Left: Liftoff of the Antares rocket carrying the Cygnus Demo 1 mission. Middle: Cygnus Demo spacecraft grappled by Canadarm2 prior to berthing on the space station. Right: Expedition 37 crew member Luca S. Parmitano of the European Space Agency inside the Cygnus spacecraft during its Demo mission to the space station.
Orbital carried out a single demonstration mission, designated Cygnus Demo 1, launching on Sep. 18, 2013. The company began a tradition of naming their spacecraft after deceased astronauts or other aerospace notables, christening this first one the G. David Low after the former astronaut and Orbital employee who died in 2008. Orbital executive and Low’s fellow Class of 1984 astronaut Frank L. Culbertson said during a preflight press conference, “We were very proud to name [it] the G. David Low.” Eleven days after its launch, Expedition 37 crew member Luca S. Parmitano from the European Space Agency grappled the spacecraft with the Canadarm2 remote manipulator system and berthed it to the station’s Node 2 Harmony module’s nadir or Earth facing port. The crew unloaded the 1,543 pounds of supplies that it brought and on Oct. 22 unberthed it, loaded with 2,850 pounds of cargo for disposal. The next day, Cygnus fired its engine to begin the fiery reentry over the Pacific Ocean. The mission completed Orbital’s flight certification for its cargo vehicle.
Left: Liftoff of the first operational Cygnus cargo resupply mission. Middle: The space station’s Canadarm2 robotic arm about to capture the first operational Cygnus spacecraft named SS C. Gordon Fullerton. Right: The first Enhanced Cygnus arriving at the space station in 2015; compare against the smaller standard Cygnus.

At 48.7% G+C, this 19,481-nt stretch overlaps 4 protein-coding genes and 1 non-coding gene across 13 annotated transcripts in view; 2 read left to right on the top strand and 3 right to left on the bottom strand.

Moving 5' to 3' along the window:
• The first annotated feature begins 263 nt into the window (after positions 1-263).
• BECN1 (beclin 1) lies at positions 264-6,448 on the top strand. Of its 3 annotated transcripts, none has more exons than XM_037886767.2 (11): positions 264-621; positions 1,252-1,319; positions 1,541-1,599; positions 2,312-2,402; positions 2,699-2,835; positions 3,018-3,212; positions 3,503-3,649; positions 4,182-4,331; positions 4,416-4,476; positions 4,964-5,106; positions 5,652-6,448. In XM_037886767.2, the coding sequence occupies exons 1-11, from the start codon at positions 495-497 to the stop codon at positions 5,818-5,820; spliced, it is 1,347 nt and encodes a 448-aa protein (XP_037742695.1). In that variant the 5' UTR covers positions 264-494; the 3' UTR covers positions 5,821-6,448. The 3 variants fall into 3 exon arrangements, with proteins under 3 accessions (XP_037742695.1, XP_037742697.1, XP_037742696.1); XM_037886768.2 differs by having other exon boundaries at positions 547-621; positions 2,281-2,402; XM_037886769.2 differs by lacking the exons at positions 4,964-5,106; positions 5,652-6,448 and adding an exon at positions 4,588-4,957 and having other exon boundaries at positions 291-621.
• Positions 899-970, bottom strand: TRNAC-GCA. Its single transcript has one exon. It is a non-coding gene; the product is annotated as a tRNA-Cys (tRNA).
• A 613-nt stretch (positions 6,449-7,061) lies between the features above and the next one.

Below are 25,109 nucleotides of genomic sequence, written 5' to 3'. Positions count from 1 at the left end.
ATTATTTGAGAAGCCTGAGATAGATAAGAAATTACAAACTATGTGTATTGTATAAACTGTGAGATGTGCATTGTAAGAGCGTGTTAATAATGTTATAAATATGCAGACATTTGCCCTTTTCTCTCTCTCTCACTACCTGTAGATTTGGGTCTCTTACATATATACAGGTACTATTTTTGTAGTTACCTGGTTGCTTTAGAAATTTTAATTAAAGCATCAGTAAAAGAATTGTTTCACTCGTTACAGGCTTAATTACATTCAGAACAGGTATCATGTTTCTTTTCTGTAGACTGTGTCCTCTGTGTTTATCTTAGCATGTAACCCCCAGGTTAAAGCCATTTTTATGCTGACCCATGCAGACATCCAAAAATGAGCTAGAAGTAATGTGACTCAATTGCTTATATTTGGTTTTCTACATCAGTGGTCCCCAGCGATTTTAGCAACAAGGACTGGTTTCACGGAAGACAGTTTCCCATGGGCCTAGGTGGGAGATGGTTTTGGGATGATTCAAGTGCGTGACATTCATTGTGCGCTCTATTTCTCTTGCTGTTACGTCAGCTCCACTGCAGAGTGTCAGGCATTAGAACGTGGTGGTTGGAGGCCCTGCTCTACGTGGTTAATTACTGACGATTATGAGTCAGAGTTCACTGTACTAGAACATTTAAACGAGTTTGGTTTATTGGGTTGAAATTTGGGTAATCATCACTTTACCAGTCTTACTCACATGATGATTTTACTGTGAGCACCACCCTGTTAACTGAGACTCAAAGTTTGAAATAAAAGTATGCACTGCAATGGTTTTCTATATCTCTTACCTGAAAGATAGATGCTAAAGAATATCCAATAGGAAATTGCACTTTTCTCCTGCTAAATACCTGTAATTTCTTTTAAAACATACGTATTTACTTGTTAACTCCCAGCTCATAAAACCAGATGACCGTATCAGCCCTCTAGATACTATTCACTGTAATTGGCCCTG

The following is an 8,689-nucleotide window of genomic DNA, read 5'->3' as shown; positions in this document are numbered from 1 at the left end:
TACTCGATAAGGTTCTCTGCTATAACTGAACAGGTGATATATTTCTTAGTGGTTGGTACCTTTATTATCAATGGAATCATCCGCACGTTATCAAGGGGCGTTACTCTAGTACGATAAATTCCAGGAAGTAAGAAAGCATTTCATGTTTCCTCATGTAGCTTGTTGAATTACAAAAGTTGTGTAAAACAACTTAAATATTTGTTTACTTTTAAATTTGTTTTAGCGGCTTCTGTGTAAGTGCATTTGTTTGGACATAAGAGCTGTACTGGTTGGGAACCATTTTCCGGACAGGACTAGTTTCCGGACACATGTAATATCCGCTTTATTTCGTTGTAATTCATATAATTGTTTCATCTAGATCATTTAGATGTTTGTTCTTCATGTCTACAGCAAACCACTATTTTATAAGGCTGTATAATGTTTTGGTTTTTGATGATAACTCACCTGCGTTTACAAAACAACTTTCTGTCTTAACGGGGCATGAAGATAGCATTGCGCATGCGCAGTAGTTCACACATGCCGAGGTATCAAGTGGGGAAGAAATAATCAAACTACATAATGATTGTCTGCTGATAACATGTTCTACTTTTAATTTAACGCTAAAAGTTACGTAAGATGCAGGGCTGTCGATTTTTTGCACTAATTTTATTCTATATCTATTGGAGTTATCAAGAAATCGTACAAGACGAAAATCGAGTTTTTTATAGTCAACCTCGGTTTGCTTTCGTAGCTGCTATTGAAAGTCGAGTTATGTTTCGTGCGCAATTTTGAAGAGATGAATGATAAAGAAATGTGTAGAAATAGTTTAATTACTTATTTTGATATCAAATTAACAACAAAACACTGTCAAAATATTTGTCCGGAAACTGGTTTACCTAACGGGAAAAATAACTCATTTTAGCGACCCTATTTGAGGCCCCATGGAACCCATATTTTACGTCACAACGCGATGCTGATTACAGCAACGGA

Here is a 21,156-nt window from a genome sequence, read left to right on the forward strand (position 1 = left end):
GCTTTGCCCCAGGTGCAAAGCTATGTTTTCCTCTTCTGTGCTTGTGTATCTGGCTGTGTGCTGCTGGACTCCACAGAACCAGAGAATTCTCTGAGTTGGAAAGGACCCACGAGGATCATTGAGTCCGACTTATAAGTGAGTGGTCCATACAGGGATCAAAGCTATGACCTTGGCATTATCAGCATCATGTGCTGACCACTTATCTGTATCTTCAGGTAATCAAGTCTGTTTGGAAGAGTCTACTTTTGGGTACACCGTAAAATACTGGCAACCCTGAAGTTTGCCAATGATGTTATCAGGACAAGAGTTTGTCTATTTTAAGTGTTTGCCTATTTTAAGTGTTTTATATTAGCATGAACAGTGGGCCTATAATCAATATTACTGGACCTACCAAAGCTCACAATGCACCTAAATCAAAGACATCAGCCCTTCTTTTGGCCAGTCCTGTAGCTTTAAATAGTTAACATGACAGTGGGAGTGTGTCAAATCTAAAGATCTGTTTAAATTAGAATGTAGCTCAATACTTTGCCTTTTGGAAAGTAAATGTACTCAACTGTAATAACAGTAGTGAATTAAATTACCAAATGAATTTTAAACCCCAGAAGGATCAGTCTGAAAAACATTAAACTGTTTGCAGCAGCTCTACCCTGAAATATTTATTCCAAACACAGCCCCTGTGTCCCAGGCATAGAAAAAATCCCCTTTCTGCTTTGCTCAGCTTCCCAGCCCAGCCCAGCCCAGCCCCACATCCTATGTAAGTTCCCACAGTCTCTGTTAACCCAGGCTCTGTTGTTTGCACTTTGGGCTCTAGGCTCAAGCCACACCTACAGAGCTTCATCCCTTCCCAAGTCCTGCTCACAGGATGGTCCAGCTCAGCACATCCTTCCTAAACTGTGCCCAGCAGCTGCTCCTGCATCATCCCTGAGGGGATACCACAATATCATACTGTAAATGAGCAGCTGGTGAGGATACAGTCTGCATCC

The first operational Cygnus mission, designated Orb-1, got underway on Jan. 9, 2014. The spacecraft named after NASA astronaut C. Gordon Fullerton, who died the previous year, arrived at the space station three days later. Expedition 38 crew member NASA astronaut Michael S. Hopkins used Canadarm2 to grapple and berth it to the Harmony module. The onboard crew unloaded the 2,780 pounds of supplies that the spacecraft brought to the station and unberthed it on Feb. 18. It disposed of 3,240 pounds of trash and other unneeded cargo. To date, 19 Cygnus spacecraft have lofted more than 64 tons of logistics to the space station, with only one launch failure, the Orb-3 mission in October 2014. This launch failure and one with SpaceX in June 2015 highlighted the wisdom of the decision to use two separate and independent systems to launch cargo to the space station. Beginning in late 2015, Orbital introduced an Enhanced Cygnus with a 50% increase in internal volume to carry more cargo. In addition to upgrading its spacecraft and rocket, Orbital underwent some corporate restructuring over the years, first merging with Alliant Technologies in 2015 to form Orbital ATK. In 2018 Northrup Grumman acquired Orbital ATK to form Northrup Grumman Innovation Systems. Upgrades to the space station itself, such as opening up a second berthing port on the Unity module in 2015 allowed two cargo vehicles to be docked at the same time, with a third port available in 2019 for SpaceX crew and cargo vehicles to dock directly at the station without the need for astronauts to use Canadarm2 to grapple and berth them. Beginning in 2024, a fourth port will allow four cargo and crew vehicles to remain at the station simultaneously.